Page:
Back in the days when working full time meant sunup to sundown on the farm – plowing fields, fencing pastures, milking cows, (and all before breakfast) – staying in shape wasn’t really a concern; hernias were.
These days, however, most of us perform professions that are much less physically demanding. (At least if we allow them to be.) However, with a little bit of good advice and a big dose of self-discipline, it is indeed possible to work-in your work-outs into even the most sedentary of schedules. Here are some tips to help get you on your way.
Tip #1: Have a Goal
Before your first rep is ripped, have a realistic goal of what you wish to attain. Is it weight loss? A desired 10k time? A new PR on the bench press at the gym? Whatever the case, write the magic number on a piece of poster board and tack it to the wall in your office. Make sure the goal is measurable and that, on occasion, you check your progress by making a longitudinal line graph on the bottom of the same poster board. Visual feedback. Sometimes we forget how well it works.
Tip #2: Make a List of What’s Feasible
Take a look at tips #4 through #10 below and see how many you can actually incorporate into your circumstances. Perhaps you will come up with some exercises of your own. In any case, make sure to create a bullet list of your available workday exercises and write them on the poster board as well. Make a little dot or check beside each one as you perform them.
Tip #3: Lifestyle Changes to Make Your Exercise Easier
Finally, before your work day workouts even begin, make a concerted effort to eliminate as many poor choices as you can that stand in the way of greater health. Doing so will make your actual exercising all the more effective. The enemies list is the usual culprits: cigarettes, alcohol, excessive internet use, late night television, hydrogenated fat, refined sugar, coffee, fried food, etc. (Yes, I know you already know all this – we all do – but the list is a veritable siren’s song of guilty pleasures and it helps to be reminded.)
Tip #4: Stand Up and Walk
Do you have a job that requires you to spend a large amount of time talking on a phone? From customer service to sales, many of us do. But, while you obviously have to stay focused to get your job done well, there’s no reason you have to make those calls sitting down. Even if all you can do is pace back and forth in a cubicle, then pace back and forth; the distance will add up and so will the calories you’ll burn. However, if you are fortunate enough to have a job that allows you more mobility, then, by all means, make sure you have clear 4g internet and pound some pavement while you close those deals.
Tip #5: Stairs
Do you work in a building with stairs, or, at least, visit one with stairs during the course of your work? If so, use them. Stair climbing is not only an excellent exercise, but a big building’s stairwell is also a quiet place from which to hold all those phone calls you’re making. Since just about everybody else takes the elevator, you will have the building’s stairwell as pretty much your personal gym and private office. (While going up, take two to three steps at time going up to get a fuller range of motion.)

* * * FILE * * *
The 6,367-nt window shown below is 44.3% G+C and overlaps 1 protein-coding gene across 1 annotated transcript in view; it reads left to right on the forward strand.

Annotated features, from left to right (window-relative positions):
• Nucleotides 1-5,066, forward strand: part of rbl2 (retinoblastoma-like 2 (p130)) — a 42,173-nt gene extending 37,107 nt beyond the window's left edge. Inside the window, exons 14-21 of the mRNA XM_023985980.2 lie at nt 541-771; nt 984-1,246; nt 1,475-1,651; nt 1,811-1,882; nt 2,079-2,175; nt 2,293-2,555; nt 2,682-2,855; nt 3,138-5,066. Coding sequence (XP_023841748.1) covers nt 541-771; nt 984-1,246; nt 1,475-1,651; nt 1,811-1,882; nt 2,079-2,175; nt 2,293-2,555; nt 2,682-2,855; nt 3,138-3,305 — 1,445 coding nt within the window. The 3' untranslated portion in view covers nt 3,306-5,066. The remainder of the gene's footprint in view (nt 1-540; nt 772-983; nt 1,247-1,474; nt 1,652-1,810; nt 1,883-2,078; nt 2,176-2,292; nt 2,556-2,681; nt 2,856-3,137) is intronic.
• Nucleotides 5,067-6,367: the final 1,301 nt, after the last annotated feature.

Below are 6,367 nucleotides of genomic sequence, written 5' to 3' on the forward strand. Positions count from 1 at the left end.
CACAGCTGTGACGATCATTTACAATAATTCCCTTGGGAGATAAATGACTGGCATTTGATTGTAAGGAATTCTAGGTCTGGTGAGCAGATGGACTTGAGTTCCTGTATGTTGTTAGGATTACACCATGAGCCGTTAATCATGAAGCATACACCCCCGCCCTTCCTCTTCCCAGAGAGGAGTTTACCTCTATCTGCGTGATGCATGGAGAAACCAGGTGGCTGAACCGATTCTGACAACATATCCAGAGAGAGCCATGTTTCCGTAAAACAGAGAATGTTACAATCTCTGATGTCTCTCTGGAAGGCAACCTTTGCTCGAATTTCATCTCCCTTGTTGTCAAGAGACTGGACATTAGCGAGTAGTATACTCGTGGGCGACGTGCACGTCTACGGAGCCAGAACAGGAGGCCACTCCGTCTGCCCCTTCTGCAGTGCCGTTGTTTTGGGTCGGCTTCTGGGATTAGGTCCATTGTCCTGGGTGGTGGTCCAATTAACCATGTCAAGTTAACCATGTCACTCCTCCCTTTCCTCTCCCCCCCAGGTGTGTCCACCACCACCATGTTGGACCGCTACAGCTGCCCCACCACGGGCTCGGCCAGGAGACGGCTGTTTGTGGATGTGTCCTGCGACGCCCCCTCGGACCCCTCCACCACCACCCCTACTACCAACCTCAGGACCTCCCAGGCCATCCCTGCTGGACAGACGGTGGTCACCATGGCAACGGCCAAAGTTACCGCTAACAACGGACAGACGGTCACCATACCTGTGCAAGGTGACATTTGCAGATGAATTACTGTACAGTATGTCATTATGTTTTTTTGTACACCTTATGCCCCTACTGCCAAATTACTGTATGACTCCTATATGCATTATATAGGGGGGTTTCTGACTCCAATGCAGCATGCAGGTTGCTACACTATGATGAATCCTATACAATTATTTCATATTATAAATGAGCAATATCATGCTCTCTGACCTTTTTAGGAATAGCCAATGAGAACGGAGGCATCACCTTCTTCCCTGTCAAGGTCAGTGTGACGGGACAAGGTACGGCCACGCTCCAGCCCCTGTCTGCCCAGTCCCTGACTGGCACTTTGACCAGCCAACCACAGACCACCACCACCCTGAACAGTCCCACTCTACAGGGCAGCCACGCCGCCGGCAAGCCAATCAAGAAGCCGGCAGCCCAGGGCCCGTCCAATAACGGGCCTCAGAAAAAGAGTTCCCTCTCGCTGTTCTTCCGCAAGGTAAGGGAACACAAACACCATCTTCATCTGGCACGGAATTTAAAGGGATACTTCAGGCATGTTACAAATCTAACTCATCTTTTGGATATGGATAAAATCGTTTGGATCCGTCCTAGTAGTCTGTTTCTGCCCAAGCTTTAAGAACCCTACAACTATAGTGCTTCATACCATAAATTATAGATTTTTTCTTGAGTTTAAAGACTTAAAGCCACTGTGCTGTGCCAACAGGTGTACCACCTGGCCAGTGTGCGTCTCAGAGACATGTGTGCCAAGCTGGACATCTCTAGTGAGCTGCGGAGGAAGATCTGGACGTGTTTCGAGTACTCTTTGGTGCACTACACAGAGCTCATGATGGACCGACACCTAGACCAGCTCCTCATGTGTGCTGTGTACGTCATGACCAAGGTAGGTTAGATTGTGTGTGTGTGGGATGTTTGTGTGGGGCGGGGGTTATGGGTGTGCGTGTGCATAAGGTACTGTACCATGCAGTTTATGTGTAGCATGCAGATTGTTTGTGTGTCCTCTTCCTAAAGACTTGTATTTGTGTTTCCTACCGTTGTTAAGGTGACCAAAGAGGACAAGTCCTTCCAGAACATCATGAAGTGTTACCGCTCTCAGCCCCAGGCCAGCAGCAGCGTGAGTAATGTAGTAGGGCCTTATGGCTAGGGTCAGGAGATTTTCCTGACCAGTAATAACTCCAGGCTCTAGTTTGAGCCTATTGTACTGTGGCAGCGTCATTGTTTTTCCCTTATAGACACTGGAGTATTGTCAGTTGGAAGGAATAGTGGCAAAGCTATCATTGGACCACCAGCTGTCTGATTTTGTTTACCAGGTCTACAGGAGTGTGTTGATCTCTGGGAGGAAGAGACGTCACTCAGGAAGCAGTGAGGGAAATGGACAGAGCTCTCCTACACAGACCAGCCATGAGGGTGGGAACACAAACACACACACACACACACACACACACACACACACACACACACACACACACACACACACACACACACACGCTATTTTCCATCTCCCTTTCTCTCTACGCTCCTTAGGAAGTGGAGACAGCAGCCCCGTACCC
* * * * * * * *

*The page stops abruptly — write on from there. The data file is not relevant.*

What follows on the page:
Tip #6: Ankle and Wrist Weights
Through the magic of Velcro, it is now possible to attach small weights to your ankles and wrists. Not much weight, perhaps as little as one to three pounds, but, over the course of the day, a little adds up to a lot. If you don’t care who sees you with weights strapped to your extremities, then you can go heavier. If it does matter, then you can attach them discretely under your shirt or pants. However, do remember that beneath the soft material and the Velcro there is iron. Iron sets off airport metal detectors, and trying to get through one of those with your weights strapped to your body would not be a good idea.
Tip #7: Dumbbells
Without dragging a treadmill into a cubicle, there is no reason why you still can’t bring in some unobtrusive equipment into your office environment. The most obvious would be a small set of dumbbells, preferably the kind that allows you to change the weights for different exercises. (And make sure you get rubber-coated weights; very few supervisors would appreciate the clanking of metal as you change the weight.) Well, you speak or even read, simple dumbbell exercises – low weight, high reps – allow you to tone and, studies show, even increase concentration. ( Something you may want to show your supervisor before you start your work work-outs.)
Tip #8: Yoga Mat
Get one. Sit ups. Push ups. Basic stretches. And all easily done while speaking on a phone or even reading a screen. Plus, you’ll look cool.
Tip #9: Drink Cold Water
When you get thirsty during the day, drink cold water from ice that’s melting inside a stainless steel thermos. Not only does your body naturally expend calories to raise the cold water you consume to your body’s temperature, but, by using a steel thermos, you’ll show that you understand that water from plastic bottles is an environmental monstrosity.
Tip #10: Organize an All Office Work Out
Finally, one of the best ways to work out while working is to get others to do it with you. Pitch it to your supervisor: office exercise time could increase productivity and help lower your company’s medical insurance costs. If you form an office team and sign up for a local run, it could help with your public relations. There exist innumerable runs for charity and, if you organize a team to represent your office in that next 5k, you would have a good excuse for lying spread-out on that yoga mat while going over that spreadsheet.